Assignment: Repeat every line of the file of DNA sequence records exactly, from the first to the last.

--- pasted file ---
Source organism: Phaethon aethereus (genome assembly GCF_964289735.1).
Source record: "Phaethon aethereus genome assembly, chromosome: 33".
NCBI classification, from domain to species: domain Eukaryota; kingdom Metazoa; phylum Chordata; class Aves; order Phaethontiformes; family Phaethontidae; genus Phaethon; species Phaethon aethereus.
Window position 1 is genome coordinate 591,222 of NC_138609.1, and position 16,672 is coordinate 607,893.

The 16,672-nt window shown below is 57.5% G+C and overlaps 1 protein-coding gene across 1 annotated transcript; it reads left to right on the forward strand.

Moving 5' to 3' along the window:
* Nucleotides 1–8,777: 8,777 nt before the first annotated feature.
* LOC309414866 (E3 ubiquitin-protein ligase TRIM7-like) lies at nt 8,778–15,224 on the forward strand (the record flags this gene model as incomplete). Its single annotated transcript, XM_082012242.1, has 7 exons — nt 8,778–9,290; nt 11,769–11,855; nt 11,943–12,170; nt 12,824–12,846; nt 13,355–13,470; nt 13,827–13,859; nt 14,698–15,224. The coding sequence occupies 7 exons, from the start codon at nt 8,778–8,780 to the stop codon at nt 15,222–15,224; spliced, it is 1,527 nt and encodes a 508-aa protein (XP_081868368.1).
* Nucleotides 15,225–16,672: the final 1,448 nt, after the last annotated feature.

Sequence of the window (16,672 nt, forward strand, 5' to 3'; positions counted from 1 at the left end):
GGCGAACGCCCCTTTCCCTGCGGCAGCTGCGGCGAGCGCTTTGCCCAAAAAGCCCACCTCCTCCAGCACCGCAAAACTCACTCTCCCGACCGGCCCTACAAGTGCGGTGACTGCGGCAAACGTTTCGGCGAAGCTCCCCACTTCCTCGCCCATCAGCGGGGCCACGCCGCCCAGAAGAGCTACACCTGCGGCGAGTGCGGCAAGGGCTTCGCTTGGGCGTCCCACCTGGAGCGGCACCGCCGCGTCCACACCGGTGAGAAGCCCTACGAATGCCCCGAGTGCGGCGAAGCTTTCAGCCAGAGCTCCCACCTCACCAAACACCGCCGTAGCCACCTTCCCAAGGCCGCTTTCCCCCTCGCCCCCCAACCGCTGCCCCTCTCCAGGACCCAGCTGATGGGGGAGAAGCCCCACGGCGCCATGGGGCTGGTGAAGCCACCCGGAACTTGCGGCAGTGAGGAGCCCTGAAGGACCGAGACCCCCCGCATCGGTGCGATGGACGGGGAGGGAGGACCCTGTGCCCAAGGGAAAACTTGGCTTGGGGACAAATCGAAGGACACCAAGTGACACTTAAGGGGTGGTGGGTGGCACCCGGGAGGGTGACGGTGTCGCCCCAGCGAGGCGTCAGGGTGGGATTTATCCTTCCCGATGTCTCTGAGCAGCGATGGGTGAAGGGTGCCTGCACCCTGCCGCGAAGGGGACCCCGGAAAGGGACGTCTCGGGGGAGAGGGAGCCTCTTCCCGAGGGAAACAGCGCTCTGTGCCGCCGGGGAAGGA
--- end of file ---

Source organism: Phaethon aethereus (genome assembly GCF_964289735.1).
Source record: "Phaethon aethereus genome assembly, chromosome: 33".
NCBI classification, from domain to species: domain Eukaryota; kingdom Metazoa; phylum Chordata; class Aves; order Phaethontiformes; family Phaethontidae; genus Phaethon; species Phaethon aethereus.
Window position 1 is genome coordinate 591,222 of NC_138609.1, and position 16,672 is coordinate 607,893.

The 16,672-nt window shown below is 57.5% G+C and overlaps 1 protein-coding gene across 1 annotated transcript; it reads left to right on the forward strand.

Moving 5' to 3' along the window:
* Nucleotides 1–8,777: 8,777 nt before the first annotated feature.
* LOC309414866 (E3 ubiquitin-protein ligase TRIM7-like) lies at nt 8,778–15,224 on the forward strand (the record flags this gene model as incomplete). Its single annotated transcript, XM_082012242.1, has 7 exons — nt 8,778–9,290; nt 11,769–11,855; nt 11,943–12,170; nt 12,824–12,846; nt 13,355–13,470; nt 13,827–13,859; nt 14,698–15,224. The coding sequence occupies 7 exons, from the start codon at nt 8,778–8,780 to the stop codon at nt 15,222–15,224; spliced, it is 1,527 nt and encodes a 508-aa protein (XP_081868368.1).
* Nucleotides 15,225–16,672: the final 1,448 nt, after the last annotated feature.

Sequence of the window (16,672 nt, forward strand, 5' to 3'; positions counted from 1 at the left end):
GGCGAACGCCCCTTTCCCTGCGGCAGCTGCGGCGAGCGCTTTGCCCAAAAAGCCCACCTCCTCCAGCACCGCAAAACTCACTCTCCCGACCGGCCCTACAAGTGCGGTGACTGCGGCAAACGTTTCGGCGAAGCTCCCCACTTCCTCGCCCATCAGCGGGGCCACGCCGCCCAGAAGAGCTACACCTGCGGCGAGTGCGGCAAGGGCTTCGCTTGGGCGTCCCACCTGGAGCGGCACCGCCGCGTCCACACCGGTGAGAAGCCCTACGAATGCCCCGAGTGCGGCGAAGCTTTCAGCCAGAGCTCCCACCTCACCAAACACCGCCGTAGCCACCTTCCCAAGGCCGCTTTCCCCCTCGCCCCCCAACCGCTGCCCCTCTCCAGGACCCAGCTGATGGGGGAGAAGCCCCACGGCGCCATGGGGCTGGTGAAGCCACCCGGAACTTGCGGCAGTGAGGAGCCCTGAAGGACCGAGACCCCCCGCATCGGTGCGATGGACGGGGAGGGAGGACCCTGTGCCCAAGGGAAAACTTGGCTTGGGGACAAATCGAAGGACACCAAGTGACACTTAAGGGGTGGTGGGTGGCACCCGGGAGGGTGACGGTGTCGCCCCAGCGAGGCGTCAGGGTGGGATTTATCCTTCCCGATGTCTCTGAGCAGCGATGGGTGAAGGGTGCCTGCACCCTGCCGCGAAGGGGACCCCGGAAAGGGACGTCTCGGGGGAGAGGGAGCCTCTTCCCGAGGGAAACAGCGCTCTGTGCCGCCGGGGAAGGA